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Discrimination Against Jews in Employment Reported in Cincinnati

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Discrimination against Jews seeking employment in firms owned by non-Jews is “a widespread problem” in this area, according to a report submitted here to a state commission investigating the status of civil rights in Ohio.

The evidence of discrimination was submitted to Gov. O’Neill’s Advisory Commission on Civil Rights by the Jewish Community Relations Council of Cincinnati. The Governor’s commission sat here to discuss questions involving employment of minority groups in the area. The commission was set up last April to study the status of civil rights in Ohio. It has made employment discrimination its first order of business.

Testimony submitted by the Jewish group noted that religious discrimination in employment is often practiced subtly, sometimes taking the forms of hiring Jews within only certain departments of a firm, as well as denial of equal promotional opportunities.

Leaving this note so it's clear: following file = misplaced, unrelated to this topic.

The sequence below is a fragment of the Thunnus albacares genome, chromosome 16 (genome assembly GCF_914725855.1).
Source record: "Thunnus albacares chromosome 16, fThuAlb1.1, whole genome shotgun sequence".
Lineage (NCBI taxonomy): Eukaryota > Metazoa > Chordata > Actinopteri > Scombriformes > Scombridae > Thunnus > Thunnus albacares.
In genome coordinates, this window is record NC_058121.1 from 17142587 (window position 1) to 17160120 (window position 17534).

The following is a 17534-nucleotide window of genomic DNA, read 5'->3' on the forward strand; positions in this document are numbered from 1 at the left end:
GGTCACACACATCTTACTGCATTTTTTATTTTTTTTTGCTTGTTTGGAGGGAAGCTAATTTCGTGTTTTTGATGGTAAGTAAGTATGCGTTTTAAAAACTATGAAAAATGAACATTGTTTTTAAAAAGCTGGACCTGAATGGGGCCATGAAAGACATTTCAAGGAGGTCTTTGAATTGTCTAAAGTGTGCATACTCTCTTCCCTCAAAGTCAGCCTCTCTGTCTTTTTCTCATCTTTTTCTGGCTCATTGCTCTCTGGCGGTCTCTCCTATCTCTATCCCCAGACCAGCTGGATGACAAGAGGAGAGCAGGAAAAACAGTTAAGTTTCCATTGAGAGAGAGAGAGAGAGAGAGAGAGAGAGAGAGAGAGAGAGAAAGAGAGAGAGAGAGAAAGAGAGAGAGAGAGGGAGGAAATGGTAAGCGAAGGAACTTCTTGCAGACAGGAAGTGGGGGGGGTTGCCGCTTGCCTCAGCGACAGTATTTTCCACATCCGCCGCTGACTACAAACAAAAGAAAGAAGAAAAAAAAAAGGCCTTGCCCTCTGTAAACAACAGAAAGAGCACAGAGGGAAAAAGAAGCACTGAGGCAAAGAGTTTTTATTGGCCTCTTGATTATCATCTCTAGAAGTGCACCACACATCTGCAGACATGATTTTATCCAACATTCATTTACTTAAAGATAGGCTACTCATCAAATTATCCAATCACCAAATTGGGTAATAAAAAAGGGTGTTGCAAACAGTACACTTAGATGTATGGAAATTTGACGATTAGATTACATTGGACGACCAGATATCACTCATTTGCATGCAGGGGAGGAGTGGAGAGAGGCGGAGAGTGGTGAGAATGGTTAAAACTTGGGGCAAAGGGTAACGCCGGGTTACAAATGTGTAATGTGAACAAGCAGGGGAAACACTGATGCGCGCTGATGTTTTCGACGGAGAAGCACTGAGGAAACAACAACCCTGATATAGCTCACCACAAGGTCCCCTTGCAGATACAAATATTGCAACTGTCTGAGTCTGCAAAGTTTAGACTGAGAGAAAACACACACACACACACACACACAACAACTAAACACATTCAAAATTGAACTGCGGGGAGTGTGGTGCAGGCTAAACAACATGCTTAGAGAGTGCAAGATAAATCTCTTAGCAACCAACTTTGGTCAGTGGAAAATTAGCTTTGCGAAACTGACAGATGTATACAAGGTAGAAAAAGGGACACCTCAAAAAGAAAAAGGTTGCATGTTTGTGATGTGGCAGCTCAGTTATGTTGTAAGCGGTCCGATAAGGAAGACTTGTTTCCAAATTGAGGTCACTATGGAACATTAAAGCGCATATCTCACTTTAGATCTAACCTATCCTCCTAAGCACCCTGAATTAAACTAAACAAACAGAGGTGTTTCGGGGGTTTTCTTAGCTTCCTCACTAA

It was noted that the reluctance of aggrieved job applicants to lodge formal complaints has tended to obscure the extent of discrimination. Information was also cited which indicated that the presence of Fair Employment Practice laws tends to substantially decrease the frequency with which job applicants are questioned about their religious affiliation.

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